It’s summer and everyone must be in a frenzy jetting off somewhere!
My mind was already wandering off to some island paradise weeks back and I have you, dear readers, to thank for the wonderful suggestions you’ve given me about compelling content ideas to write about while on vacation.
Interestingly, I came across this newsletter forwarded to me that was, I guess, originally intended for lady subscribers coming from American superstar Gwyneth Paltrow’s website, Goop, and surprisingly I’ve gathered some great online etiquette tips in addition to the online etiquette tips I’ve shared with you awhile back.
Ms. Paltrow got her modern day etiquette guide from Derek Blasberg, the editor at large of Harper’s Bazaar.
Here are some excerpts:
When is it OK, if ever, to Tweet about a private, invite-only event?
A: “To Tweet or not to Tweet, that is the question in these modern times. My rule of thumb is to take a cue from the host: If they’re the sort of person who is into social media and has already Tweeted about the fete, go for it. But if the host is the sort of person who abstains from Twitter and Facebook, keep your cameraphone pictures to yourself.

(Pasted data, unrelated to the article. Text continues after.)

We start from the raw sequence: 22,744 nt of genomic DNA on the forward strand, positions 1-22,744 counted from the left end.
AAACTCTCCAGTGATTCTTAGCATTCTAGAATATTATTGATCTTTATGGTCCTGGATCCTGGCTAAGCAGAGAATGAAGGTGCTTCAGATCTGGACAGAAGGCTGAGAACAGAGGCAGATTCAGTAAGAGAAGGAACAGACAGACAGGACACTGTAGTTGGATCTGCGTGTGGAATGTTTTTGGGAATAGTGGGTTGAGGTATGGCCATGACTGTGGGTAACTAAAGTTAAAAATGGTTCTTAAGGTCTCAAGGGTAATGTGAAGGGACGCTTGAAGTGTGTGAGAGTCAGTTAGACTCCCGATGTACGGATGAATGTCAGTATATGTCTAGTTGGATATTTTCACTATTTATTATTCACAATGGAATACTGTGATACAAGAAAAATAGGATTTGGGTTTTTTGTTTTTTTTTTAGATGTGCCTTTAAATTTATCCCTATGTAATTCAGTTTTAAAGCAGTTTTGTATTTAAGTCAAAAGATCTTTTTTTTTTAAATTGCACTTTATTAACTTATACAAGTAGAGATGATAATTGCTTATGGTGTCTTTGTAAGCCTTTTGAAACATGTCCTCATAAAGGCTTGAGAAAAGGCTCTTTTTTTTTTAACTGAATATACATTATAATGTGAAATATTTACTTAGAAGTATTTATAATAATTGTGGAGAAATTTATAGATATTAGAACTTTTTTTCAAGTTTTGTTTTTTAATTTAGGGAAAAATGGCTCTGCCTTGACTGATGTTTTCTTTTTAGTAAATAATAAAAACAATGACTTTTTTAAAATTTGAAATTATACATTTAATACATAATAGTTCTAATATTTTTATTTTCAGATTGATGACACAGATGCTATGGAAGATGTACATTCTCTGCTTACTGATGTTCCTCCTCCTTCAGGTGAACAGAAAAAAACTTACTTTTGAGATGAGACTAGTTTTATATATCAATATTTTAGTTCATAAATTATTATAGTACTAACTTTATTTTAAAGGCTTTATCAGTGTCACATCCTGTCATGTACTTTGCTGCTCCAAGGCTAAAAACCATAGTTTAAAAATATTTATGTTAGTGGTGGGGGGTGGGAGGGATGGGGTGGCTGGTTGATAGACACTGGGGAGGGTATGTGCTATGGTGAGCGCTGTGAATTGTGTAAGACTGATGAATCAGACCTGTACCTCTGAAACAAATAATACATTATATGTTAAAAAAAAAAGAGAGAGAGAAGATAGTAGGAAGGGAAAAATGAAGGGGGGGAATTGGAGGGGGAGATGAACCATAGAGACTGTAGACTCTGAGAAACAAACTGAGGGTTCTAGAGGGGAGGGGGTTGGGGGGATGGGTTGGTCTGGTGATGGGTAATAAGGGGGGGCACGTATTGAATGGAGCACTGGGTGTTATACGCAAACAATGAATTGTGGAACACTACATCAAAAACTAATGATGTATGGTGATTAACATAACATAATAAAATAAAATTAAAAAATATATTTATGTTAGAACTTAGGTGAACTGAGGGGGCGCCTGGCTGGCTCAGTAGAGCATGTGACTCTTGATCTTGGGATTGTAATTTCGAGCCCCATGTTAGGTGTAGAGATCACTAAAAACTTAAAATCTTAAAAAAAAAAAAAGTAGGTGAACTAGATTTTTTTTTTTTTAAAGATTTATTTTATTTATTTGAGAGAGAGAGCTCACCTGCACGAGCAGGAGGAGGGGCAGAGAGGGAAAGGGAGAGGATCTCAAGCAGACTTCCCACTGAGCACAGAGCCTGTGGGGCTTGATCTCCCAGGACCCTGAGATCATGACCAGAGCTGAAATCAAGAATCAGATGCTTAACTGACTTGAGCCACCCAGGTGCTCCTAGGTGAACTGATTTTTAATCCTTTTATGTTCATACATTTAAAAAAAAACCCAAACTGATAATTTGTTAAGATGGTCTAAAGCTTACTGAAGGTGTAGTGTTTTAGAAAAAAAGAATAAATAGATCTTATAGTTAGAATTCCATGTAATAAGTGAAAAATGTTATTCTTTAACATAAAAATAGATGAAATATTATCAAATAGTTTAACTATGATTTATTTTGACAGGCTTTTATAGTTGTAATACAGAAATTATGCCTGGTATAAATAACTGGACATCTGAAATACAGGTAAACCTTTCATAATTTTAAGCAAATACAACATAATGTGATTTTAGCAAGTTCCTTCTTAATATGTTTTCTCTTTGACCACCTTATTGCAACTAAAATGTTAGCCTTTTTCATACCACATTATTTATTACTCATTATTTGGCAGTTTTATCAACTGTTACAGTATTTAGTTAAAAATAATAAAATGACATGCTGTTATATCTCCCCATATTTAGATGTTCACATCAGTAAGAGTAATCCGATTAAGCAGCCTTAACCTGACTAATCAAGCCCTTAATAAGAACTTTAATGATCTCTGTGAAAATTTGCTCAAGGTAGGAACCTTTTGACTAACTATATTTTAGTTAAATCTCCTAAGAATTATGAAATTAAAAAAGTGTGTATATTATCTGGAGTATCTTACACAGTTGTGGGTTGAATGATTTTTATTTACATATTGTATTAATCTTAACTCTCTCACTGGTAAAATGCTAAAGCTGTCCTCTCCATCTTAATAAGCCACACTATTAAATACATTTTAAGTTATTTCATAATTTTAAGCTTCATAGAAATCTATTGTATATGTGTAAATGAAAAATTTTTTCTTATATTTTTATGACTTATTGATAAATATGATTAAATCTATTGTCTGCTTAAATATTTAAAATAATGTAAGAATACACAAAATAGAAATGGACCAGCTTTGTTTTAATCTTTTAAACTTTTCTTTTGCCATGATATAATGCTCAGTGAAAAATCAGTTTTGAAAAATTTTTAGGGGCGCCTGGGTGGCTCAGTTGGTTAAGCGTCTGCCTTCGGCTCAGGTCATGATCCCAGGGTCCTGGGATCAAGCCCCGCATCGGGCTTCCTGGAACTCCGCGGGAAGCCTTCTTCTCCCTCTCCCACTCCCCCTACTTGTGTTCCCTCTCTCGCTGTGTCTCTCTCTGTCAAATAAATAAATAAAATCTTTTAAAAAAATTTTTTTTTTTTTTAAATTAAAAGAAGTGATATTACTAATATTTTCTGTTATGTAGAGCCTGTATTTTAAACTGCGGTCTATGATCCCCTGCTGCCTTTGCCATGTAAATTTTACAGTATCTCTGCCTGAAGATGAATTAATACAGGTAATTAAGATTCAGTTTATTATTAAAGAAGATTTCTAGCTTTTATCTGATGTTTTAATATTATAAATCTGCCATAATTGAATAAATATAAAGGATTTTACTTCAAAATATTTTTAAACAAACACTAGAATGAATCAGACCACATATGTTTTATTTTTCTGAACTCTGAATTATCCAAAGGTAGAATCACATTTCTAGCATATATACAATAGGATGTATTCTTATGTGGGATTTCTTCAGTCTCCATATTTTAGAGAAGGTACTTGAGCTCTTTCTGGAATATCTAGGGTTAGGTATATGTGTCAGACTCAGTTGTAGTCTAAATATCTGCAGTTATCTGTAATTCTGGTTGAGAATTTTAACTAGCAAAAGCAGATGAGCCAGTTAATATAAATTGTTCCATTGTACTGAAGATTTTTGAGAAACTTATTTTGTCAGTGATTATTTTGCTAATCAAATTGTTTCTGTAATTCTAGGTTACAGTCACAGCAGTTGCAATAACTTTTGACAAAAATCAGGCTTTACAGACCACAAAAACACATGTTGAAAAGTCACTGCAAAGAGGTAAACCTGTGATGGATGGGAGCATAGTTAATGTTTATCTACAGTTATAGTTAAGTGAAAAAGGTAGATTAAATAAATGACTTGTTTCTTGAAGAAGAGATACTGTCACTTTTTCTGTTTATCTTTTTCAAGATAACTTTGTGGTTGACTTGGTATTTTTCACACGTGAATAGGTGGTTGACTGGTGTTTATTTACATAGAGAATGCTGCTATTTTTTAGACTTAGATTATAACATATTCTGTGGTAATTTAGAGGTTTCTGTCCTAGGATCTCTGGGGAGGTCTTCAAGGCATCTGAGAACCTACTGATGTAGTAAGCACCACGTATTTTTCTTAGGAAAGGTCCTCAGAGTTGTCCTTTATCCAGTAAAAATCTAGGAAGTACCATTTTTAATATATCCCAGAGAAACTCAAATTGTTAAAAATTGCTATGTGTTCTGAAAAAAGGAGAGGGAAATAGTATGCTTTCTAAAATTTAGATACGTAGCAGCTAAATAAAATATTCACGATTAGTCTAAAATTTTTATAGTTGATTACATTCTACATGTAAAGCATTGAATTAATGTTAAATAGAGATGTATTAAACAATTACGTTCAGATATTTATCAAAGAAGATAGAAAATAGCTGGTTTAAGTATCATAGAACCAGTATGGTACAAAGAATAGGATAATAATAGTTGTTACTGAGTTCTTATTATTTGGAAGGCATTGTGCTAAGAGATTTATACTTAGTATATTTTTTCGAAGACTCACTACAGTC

My suggestion: if you have any doubt, don’t Tweet. Once it’s on the internet it’s impossible to take back. Besides, if the invitation was so fabulous you wanted to Tweet about it in the first place, you want to make sure you don’t offend the host so that you get invited back.”
Is it OK to take a work phone call/email when you’re out after work with friends? What’s the best way to manage if you absolutely have to take it?
A: “You should say something to your friends before you take the call, so they don’t think you’re rude when you wander off when your phone rings. And add a bit of color: ‘That’s my boss, I guess she misses me so much.’ Everyone will understand—we’ve all dealt with insane coworkers at one time or another—but it’s best to acknowledge that yes, you know this is personal time with your friends and you’re doing work, and that yes, it sucks. Also, take the call away from the group; just because you’re talking about work doesn’t mean your friends want to be reminded of their own professional responsibilities!”
Should mobile devices be allowed at the dinner table at home or at the restaurant?
A: “I’m of the mind that it’s rude not to give your dining companion your full attention. But of course there are exceptions; phones can be excused during lunches (after all, it is a work day), and, if you have a pregnant best friend or a sick relative, by all means keep that phone (on vibrate, mind you) hidden in your lap at dinner.
If you do get an important message, excuse yourself from the table and take it to the restroom (as opposed to the dinner table) especially if you need to compose a novel of an email in response. Finally, if you’re dining in someone’s private home, there is no excuse to leave your phone on the table. Ever.”
Good manners should still reign supreme even when we’re on vacation, dear online marketers! Hope you enjoyed the great online etiquette tips as I have!
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To Your Success,